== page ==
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Descripción de la editorial
Find your focus – wherever you're working – with Joy at Work.
Marie Kondo's first book, The Life-Changing Magic of Tidying, sparked a new genre of publishing and became an international bestseller. Now, for the first time, you will be guided through the process of tidying up your work life. Whether you are unexpectedly working at home or if you have a dedicated work space or office, if you properly simplify and organize your work life once, you’ll never have to do it again.
In Joy at Work, KonMari method pioneer Marie Kondo and organizational psychologist Scott Sonenshein will help you to refocus your mind on what's important at work, and as their examples show, the results can be truly life-changing. With advice on how to improve the way you work, the book features advice on problem areas including fundamentals like how to organize your desk, finally get through your emails and find balance by ditching distractions and focusing on what sparks joy.
Like how the key to successful tidying in the home is by tackling clutter in the correct order, Joy at Work adapts the inspirational KonMari Method for your professional life, taking you step-by-step through your working day so that you can identify the most joyful way to work for you. Once you’ve found order in your work, you can feel empowered to find confidence, energy and motivation to create the career you want and move on from negative working practices.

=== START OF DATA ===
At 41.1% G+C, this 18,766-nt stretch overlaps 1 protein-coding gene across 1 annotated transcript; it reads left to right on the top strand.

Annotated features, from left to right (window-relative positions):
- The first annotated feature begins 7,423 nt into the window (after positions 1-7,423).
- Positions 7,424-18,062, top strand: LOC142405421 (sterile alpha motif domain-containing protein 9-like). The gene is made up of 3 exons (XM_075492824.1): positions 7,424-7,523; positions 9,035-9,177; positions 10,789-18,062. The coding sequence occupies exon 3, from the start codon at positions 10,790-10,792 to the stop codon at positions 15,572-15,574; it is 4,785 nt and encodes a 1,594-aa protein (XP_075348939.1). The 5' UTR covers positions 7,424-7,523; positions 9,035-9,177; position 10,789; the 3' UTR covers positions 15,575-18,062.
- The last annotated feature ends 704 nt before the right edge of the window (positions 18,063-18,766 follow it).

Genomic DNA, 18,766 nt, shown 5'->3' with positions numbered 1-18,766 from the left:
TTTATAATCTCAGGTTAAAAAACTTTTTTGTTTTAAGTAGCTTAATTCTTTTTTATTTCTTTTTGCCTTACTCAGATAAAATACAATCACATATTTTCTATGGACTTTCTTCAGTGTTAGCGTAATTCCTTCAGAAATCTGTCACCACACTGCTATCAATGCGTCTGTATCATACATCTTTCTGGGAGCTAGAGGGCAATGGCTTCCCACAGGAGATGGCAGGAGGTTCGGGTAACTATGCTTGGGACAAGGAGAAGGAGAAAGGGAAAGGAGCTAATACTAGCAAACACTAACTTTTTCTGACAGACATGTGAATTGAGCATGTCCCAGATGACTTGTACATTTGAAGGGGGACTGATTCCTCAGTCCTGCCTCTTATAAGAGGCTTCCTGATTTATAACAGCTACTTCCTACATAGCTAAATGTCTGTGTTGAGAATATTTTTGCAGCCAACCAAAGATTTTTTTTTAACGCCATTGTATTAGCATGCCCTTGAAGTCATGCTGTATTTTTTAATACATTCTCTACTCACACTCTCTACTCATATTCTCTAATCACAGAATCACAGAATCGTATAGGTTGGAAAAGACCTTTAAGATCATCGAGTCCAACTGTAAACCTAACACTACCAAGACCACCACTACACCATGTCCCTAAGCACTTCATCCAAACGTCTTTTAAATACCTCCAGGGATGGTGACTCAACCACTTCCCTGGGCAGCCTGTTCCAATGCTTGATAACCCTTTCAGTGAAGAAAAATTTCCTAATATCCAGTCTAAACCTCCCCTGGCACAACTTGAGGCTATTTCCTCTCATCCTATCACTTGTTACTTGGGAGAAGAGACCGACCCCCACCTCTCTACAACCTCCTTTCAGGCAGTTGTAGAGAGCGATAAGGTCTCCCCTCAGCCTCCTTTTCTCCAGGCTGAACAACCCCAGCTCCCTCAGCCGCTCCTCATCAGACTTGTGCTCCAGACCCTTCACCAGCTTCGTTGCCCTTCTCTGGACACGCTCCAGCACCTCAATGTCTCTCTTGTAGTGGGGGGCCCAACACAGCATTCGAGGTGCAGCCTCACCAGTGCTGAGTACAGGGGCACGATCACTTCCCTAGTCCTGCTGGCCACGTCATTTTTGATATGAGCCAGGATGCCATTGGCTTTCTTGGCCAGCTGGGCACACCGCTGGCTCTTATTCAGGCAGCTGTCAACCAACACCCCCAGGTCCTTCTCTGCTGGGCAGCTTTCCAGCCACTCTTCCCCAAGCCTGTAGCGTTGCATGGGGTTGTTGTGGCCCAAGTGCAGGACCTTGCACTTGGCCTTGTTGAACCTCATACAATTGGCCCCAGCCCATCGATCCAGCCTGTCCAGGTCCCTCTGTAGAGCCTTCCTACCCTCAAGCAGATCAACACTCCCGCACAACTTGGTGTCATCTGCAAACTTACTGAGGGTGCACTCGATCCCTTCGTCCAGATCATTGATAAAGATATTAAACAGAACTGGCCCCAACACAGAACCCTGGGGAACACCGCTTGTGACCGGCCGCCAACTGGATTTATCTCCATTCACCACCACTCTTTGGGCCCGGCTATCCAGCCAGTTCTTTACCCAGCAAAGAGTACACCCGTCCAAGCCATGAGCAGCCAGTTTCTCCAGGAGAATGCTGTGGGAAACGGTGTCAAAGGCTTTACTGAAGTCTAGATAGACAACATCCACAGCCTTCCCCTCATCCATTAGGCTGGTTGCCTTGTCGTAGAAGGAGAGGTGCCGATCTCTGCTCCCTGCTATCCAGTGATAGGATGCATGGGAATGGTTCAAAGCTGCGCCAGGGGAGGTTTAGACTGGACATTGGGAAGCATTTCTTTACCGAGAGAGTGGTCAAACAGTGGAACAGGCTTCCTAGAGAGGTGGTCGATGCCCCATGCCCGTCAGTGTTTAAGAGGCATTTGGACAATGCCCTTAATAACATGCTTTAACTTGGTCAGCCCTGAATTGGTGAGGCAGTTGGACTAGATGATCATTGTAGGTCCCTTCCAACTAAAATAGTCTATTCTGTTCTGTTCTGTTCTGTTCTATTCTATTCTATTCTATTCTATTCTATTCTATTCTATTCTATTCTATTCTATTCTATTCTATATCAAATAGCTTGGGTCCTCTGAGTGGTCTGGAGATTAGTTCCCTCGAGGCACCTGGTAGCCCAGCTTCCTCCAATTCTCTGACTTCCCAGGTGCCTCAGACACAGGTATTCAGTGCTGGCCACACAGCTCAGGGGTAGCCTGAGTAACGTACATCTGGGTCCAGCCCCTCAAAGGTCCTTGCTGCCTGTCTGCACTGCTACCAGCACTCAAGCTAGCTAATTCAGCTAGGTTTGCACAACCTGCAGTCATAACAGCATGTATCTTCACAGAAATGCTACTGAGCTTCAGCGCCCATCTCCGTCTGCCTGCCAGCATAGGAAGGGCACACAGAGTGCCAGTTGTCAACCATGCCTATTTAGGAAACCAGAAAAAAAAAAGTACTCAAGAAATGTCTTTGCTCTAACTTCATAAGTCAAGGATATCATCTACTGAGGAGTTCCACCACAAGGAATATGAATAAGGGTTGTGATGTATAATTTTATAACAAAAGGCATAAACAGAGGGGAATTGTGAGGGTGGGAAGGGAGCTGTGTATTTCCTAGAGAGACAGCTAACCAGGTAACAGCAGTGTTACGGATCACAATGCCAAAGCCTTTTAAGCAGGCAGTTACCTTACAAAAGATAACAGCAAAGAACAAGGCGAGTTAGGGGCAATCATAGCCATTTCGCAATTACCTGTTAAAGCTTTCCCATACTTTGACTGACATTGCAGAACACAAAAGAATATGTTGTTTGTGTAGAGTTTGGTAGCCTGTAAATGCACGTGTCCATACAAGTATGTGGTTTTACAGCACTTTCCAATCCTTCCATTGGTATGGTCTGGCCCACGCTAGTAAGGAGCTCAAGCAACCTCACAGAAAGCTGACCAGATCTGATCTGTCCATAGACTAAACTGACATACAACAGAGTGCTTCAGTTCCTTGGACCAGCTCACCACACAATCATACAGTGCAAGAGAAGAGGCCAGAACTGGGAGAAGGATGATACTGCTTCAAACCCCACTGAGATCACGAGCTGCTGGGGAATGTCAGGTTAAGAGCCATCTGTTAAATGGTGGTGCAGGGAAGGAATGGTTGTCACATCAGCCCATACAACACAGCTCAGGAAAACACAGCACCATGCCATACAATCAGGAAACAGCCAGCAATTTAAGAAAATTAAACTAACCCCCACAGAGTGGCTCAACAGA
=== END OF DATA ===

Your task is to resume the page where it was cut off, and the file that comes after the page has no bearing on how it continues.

Kondo (The Life-Changing Magic of Tidying Up) extends her tidying empire to the workplace with this upbeat collaboration with organizational psychologist Sonenshein (Stretch). The authors contend that tidying one's workspace is "an epic voyage of self-discovery" and "the first and most effective step toward realizing your vision of a joyful career." Kondo contributes four chapters and Sonenshein contributes seven, but their voices work well together and the chapters transition seamlessly. First, Kondo instructs readers in tidying their workspace in order to increase efficiency and refocus on their values. (The rule of thumb for stacks of papers: "Discard everything.") Sonenshein then opines on tidying less tangible matters: digital documents, decisions, and even meetings and teams. Throughout, the recommended method is to view everything at once (nonphysical items should be written on index cards), reflect on what is truly essential or joyful, and strive to eliminate the rest. The authors' program doesn't always transfer easily to the complexities of a workplace (most of their advice will only apply to those who work strictly at a desk) and certain topics such as taming one's inbox receive inadequate attention. Even so, any cubicle-dwelling Kondo-phile will appreciate this inviting guide.